When young children have a negative and chaotic relationship with their caregivers, they have a risk for developing an attachment disorder. One of the most severe types of attachment disorders seen in children who have experienced abuse and neglect is reactive attachment disorder, which has resulted in general behavioral problems, social problems, and mental health problems in children. Untreated reactive attachment disorder can also lead to an increased risk of mental health problems as an adult.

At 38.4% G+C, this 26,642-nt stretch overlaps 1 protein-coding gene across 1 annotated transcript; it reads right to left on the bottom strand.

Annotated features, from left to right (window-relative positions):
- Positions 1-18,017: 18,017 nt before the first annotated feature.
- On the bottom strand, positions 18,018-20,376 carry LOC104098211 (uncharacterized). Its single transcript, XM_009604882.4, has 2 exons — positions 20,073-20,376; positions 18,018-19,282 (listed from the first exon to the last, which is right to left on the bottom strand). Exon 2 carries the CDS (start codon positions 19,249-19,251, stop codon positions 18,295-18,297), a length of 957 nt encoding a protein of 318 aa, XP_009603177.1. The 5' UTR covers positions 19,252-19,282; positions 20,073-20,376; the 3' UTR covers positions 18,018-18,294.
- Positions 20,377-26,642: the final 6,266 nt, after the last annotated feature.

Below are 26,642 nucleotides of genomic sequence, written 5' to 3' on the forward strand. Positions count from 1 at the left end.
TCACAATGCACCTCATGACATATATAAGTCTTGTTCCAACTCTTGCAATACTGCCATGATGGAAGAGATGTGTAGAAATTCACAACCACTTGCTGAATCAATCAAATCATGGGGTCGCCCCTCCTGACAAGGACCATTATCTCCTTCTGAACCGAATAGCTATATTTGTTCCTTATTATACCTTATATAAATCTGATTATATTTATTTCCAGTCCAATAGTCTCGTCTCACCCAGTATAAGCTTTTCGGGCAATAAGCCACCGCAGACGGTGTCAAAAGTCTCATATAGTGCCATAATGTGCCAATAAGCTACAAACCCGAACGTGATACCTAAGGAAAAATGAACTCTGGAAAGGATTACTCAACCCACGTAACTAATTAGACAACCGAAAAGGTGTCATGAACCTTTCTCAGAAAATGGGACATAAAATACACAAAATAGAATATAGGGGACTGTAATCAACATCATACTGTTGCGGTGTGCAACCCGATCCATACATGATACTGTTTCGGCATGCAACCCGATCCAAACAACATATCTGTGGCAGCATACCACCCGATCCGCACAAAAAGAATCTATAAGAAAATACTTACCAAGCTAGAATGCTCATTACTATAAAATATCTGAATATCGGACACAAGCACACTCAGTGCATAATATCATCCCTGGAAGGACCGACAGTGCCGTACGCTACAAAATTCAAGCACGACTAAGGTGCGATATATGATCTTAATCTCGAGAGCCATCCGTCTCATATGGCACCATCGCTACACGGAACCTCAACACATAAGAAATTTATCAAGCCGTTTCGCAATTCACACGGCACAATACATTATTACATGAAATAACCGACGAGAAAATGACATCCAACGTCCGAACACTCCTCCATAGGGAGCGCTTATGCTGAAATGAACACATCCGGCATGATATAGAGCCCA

While reactive attachment disorder is considered relatively rare, it is frequently seen in institutional settings such as foster care. Approximately 35 to 45 percent of children in foster care have symptoms of reactive attachment disorder. Family based treatment approaches can both teach caregivers parenting skills and address behaviors in children that are effective in improving attachment, sense of self, and reducing negative behaviors associated with reactive attachment disorder. This course discusses the symptoms and risks associated with reactive attachment disorder and explores effective treatment approaches.